An article in the Wall Street Journal last week described a new strategy for Panasonic. The company plans to design products with stripped-down feature sets for sale in “emerging market” countries. These are nations that have large populations and growing economies that are likely to have increased demand from consumers with incomes that are limited, at least by developed nation standards. These markets include countries such as Brazil, Russia, India, China, Mexico, and Indonesia. According to the Journal article, this could include items such as flat panel TVs priced as low as $50 apiece.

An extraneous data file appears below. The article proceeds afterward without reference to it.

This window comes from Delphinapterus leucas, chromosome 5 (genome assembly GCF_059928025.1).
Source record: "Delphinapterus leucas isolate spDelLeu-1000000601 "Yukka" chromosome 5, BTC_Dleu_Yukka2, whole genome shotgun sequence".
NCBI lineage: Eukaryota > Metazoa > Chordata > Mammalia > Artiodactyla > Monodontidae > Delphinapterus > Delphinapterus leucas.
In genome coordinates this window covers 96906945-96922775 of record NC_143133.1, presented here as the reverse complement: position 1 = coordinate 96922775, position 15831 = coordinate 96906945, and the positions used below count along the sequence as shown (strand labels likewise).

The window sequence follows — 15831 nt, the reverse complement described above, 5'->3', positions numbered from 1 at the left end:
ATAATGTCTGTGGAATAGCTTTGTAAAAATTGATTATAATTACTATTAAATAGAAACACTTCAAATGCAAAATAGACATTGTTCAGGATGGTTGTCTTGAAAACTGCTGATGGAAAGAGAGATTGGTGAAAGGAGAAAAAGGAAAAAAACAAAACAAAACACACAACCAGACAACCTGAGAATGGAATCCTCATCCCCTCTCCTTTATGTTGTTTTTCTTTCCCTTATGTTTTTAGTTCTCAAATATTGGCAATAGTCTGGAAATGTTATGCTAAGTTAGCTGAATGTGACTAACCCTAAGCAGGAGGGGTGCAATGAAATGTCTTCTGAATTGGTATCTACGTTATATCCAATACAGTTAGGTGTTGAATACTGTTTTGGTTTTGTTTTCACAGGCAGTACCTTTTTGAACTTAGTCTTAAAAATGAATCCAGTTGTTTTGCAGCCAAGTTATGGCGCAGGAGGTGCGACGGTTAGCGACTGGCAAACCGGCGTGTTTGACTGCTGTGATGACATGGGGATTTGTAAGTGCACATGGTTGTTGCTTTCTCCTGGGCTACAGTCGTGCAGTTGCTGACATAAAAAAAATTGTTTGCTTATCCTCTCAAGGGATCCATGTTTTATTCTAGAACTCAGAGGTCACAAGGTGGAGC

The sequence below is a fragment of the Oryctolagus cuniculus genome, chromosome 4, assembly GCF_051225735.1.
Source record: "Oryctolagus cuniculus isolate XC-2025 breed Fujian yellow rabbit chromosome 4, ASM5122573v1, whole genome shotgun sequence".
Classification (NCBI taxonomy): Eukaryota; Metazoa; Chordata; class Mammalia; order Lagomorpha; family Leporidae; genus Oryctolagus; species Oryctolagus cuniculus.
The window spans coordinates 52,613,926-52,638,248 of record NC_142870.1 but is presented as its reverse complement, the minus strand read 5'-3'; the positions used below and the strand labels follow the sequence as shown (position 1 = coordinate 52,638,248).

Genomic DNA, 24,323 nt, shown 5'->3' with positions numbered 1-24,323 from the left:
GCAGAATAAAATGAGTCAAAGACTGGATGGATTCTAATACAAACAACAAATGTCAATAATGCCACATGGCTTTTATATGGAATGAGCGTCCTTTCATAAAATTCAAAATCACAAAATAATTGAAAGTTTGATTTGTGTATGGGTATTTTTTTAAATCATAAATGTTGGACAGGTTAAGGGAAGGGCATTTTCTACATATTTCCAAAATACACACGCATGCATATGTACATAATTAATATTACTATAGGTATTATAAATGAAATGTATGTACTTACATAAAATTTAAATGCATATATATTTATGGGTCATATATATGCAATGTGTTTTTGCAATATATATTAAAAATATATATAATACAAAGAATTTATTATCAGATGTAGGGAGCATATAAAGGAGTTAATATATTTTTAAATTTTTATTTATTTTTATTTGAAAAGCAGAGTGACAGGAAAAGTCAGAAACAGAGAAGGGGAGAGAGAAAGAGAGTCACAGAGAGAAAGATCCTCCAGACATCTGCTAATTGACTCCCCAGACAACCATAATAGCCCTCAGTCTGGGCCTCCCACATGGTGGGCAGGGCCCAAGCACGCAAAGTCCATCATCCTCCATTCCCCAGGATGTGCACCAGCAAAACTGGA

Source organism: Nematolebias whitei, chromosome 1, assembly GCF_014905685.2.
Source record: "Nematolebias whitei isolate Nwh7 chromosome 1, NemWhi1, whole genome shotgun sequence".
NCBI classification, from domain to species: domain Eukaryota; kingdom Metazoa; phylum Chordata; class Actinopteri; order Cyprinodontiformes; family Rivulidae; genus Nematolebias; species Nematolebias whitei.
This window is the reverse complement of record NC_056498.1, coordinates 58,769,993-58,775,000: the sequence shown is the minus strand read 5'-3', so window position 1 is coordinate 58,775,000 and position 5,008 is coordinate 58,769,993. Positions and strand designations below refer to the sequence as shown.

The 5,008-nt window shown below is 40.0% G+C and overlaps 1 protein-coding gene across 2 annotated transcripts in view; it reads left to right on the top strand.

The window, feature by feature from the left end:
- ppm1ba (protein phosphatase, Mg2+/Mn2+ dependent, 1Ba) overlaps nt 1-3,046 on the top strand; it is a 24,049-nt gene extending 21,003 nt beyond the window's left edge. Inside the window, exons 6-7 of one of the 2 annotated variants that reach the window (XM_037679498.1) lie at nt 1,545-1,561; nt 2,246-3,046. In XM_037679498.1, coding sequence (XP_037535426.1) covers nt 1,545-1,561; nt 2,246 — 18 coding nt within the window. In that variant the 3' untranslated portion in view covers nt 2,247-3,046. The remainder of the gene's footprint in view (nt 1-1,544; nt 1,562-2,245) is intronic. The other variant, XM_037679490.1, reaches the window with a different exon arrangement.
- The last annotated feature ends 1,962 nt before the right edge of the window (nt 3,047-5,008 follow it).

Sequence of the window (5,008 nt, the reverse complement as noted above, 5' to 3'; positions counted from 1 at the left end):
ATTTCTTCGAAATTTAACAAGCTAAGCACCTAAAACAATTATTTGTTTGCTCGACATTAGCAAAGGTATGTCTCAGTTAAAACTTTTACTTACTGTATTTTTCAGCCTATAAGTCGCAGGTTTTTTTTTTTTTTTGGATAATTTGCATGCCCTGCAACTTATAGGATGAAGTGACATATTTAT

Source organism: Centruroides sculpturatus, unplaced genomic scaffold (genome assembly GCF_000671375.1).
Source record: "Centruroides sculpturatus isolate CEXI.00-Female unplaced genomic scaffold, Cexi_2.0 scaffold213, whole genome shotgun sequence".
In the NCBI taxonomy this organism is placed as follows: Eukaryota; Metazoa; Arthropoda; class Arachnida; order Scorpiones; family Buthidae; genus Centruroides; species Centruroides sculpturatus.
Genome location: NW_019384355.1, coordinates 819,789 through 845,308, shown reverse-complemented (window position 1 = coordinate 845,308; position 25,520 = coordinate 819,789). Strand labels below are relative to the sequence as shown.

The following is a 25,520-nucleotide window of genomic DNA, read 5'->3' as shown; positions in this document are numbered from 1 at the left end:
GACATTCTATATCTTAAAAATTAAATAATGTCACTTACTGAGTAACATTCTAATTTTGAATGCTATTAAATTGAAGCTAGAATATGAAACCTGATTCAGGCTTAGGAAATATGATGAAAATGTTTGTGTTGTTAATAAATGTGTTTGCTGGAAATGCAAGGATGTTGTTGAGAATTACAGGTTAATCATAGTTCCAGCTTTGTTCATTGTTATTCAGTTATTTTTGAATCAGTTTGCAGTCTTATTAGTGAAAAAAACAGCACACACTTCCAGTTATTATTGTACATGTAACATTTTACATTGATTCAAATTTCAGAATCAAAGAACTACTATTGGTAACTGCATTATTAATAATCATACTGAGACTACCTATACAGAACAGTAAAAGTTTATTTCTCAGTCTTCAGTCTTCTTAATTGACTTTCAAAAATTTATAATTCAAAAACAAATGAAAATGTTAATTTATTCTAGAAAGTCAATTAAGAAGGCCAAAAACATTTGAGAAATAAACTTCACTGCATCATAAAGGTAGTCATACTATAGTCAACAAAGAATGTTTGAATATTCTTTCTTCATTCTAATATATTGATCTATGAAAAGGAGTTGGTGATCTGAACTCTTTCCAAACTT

That’s a stunning target, especially when you think that it was not so many years ago that a 42″ flat panel TV cost about $5,000. Shrinking the selling price to just 1% of that in a few years is quite an accomplishment. Now, the $50 TVs certainly won’t be 42″; they’ll be much smaller, in line with the small CRT sets that are currently the mainstay for these markets. And they will have a much smaller feature set; don’t expect to find them bristling with HDMI connectors or coming bundled with a fancy remote control. They won’t connect to the Internet, and probably will have much simpler controlling electronics which will likely mean lower image quality. But they will be inexpensive enough for the budding consumer classes in these countries to be able to afford them. And if Panasonic can make a few dollars on them and sell them by the tens of millions, it could be a good strategy for maintaining growth in a time when sales projections for the developed nations are forecast to go flat over the next few years.